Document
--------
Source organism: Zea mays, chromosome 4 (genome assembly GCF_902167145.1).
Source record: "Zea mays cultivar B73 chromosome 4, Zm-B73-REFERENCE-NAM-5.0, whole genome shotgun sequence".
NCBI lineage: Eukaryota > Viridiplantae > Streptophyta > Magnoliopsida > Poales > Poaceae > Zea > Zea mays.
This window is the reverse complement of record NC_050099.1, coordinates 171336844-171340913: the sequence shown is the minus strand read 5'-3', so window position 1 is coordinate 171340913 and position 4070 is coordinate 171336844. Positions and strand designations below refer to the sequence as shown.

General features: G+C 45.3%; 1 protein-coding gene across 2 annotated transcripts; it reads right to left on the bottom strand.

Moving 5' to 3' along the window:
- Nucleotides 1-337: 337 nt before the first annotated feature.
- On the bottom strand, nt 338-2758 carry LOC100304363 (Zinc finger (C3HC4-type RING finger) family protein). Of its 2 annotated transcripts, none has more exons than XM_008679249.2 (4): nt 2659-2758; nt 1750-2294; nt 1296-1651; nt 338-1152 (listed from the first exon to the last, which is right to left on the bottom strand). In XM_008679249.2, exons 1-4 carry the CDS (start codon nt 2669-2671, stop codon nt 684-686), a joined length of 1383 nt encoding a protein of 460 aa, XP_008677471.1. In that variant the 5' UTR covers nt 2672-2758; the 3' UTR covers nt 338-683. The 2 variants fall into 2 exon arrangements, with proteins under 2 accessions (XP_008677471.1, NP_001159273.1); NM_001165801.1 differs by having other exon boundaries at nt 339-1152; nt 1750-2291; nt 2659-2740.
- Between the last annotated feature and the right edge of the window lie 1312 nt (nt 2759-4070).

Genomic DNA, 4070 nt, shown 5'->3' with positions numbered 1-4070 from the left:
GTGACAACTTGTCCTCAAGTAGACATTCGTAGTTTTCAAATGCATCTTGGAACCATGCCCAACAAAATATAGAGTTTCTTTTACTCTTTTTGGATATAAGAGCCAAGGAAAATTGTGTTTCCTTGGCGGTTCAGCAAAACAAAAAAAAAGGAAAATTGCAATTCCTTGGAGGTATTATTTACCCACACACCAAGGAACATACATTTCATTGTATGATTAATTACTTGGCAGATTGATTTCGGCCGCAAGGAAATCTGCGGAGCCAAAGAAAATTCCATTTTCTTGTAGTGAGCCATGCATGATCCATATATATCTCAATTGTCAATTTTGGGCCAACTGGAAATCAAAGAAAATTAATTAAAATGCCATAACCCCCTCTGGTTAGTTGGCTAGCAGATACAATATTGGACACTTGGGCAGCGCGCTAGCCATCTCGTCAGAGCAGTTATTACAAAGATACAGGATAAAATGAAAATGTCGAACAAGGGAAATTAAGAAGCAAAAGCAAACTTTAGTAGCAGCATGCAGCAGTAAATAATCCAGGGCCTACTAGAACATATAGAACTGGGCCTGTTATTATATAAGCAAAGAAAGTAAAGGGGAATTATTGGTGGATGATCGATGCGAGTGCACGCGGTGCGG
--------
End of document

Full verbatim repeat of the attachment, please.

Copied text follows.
Source organism: Zea mays, chromosome 4 (genome assembly GCF_902167145.1).
Source record: "Zea mays cultivar B73 chromosome 4, Zm-B73-REFERENCE-NAM-5.0, whole genome shotgun sequence".
NCBI lineage: Eukaryota > Viridiplantae > Streptophyta > Magnoliopsida > Poales > Poaceae > Zea > Zea mays.
This window is the reverse complement of record NC_050099.1, coordinates 171336844-171340913: the sequence shown is the minus strand read 5'-3', so window position 1 is coordinate 171340913 and position 4070 is coordinate 171336844. Positions and strand designations below refer to the sequence as shown.

General features: G+C 45.3%; 1 protein-coding gene across 2 annotated transcripts; it reads right to left on the bottom strand.

Moving 5' to 3' along the window:
- Nucleotides 1-337: 337 nt before the first annotated feature.
- On the bottom strand, nt 338-2758 carry LOC100304363 (Zinc finger (C3HC4-type RING finger) family protein). Of its 2 annotated transcripts, none has more exons than XM_008679249.2 (4): nt 2659-2758; nt 1750-2294; nt 1296-1651; nt 338-1152 (listed from the first exon to the last, which is right to left on the bottom strand). In XM_008679249.2, exons 1-4 carry the CDS (start codon nt 2669-2671, stop codon nt 684-686), a joined length of 1383 nt encoding a protein of 460 aa, XP_008677471.1. In that variant the 5' UTR covers nt 2672-2758; the 3' UTR covers nt 338-683. The 2 variants fall into 2 exon arrangements, with proteins under 2 accessions (XP_008677471.1, NP_001159273.1); NM_001165801.1 differs by having other exon boundaries at nt 339-1152; nt 1750-2291; nt 2659-2740.
- Between the last annotated feature and the right edge of the window lie 1312 nt (nt 2759-4070).

Genomic DNA, 4070 nt, shown 5'->3' with positions numbered 1-4070 from the left:
GTGACAACTTGTCCTCAAGTAGACATTCGTAGTTTTCAAATGCATCTTGGAACCATGCCCAACAAAATATAGAGTTTCTTTTACTCTTTTTGGATATAAGAGCCAAGGAAAATTGTGTTTCCTTGGCGGTTCAGCAAAACAAAAAAAAAGGAAAATTGCAATTCCTTGGAGGTATTATTTACCCACACACCAAGGAACATACATTTCATTGTATGATTAATTACTTGGCAGATTGATTTCGGCCGCAAGGAAATCTGCGGAGCCAAAGAAAATTCCATTTTCTTGTAGTGAGCCATGCATGATCCATATATATCTCAATTGTCAATTTTGGGCCAACTGGAAATCAAAGAAAATTAATTAAAATGCCATAACCCCCTCTGGTTAGTTGGCTAGCAGATACAATATTGGACACTTGGGCAGCGCGCTAGCCATCTCGTCAGAGCAGTTATTACAAAGATACAGGATAAAATGAAAATGTCGAACAAGGGAAATTAAGAAGCAAAAGCAAACTTTAGTAGCAGCATGCAGCAGTAAATAATCCAGGGCCTACTAGAACATATAGAACTGGGCCTGTTATTATATAAGCAAAGAAAGTAAAGGGGAATTATTGGTGGATGATCGATGCGAGTGCACGCGGTGCGG